Whether on the mound or at the plate, lefties are good to have. Fortunately the Cubs have several lefties in the system, both on the mound and at the plate. This edition of Prospects’ Progress will consider two of them.

Remember, Prospects’ Progress is not a player ranking or a top prospects list. It is simply a series of articles that look at the developmental progress made by various players in the Cubs’ farm system.

Today we take a look at Rock Shoulders and Austin Kirk.

Rock Shoulders, 1B/OF

Pre-Season Evaluation

The Cubs drafted Shoulders in the 25th round in 2011. That was the second time the slugger had been drafted; the Red Sox took him the year before in the 20th round.Before Shoulders ever stepped to the plate in a Cubs’ uniform he was already overshadowed by fellow slugging first baseman and fellow 2011 draftee Dan Vogelbach. Vogelbach was the higher rated prospect thanks largely to his greater raw power and his impressive bat speed. Shoulders, rightly or wrongly, was seen by many as little more than a nice bonus for the Cubs.The 2012 season was Shoulder’s first chance to show that he had more to offer than an awesome name. His mission for the 2012 season was to establish himself as a prospect worth watching.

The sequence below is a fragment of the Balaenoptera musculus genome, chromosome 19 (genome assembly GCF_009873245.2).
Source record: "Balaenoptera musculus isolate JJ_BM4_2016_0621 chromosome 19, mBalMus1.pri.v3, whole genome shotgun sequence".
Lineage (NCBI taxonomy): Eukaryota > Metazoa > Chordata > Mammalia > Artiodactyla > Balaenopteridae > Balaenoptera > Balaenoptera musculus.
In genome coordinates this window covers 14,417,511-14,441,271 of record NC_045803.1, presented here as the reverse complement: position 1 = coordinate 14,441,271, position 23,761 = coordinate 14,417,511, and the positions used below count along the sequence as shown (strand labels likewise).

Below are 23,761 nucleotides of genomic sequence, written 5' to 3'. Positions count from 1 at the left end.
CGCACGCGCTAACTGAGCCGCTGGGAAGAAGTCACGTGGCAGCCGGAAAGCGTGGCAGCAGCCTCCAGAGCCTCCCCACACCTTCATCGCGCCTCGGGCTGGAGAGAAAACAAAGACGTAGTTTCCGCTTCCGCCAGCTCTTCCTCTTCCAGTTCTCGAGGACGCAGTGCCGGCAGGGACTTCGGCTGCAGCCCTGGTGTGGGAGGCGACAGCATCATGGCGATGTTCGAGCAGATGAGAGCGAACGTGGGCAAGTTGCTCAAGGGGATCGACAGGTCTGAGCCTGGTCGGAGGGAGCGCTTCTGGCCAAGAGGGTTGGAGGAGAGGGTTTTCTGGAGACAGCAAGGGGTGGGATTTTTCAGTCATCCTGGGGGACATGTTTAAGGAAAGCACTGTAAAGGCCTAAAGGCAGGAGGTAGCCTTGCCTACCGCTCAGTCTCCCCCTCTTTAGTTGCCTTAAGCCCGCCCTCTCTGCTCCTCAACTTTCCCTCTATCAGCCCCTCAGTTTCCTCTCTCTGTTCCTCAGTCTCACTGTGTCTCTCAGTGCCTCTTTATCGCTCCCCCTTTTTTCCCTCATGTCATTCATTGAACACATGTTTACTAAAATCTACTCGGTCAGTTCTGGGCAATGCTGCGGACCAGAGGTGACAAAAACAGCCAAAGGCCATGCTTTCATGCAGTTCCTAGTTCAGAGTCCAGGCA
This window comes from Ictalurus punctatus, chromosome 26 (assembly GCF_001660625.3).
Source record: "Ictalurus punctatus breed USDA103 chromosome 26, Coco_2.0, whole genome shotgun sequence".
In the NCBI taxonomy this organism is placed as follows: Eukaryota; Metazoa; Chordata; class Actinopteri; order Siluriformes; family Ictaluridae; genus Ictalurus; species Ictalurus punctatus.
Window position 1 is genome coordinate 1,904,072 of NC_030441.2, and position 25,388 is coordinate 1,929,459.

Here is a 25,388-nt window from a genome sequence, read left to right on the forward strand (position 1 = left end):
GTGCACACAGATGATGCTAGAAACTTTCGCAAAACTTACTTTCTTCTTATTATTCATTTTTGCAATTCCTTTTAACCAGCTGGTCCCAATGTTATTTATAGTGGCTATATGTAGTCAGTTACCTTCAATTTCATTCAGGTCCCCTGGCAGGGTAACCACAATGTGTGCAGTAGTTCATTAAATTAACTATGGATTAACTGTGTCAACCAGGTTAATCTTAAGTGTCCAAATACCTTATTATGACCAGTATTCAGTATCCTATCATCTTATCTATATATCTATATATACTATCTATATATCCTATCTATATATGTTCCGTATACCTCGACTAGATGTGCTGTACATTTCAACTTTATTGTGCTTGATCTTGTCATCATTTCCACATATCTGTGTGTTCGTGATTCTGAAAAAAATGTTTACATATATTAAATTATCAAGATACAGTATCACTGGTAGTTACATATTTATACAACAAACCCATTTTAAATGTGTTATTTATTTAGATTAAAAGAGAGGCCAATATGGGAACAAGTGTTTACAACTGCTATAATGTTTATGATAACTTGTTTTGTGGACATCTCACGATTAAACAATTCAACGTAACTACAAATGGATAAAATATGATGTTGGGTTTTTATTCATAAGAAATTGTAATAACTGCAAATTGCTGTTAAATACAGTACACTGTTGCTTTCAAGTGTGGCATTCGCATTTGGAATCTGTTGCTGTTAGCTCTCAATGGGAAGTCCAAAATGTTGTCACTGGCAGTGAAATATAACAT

Post-Season Verdict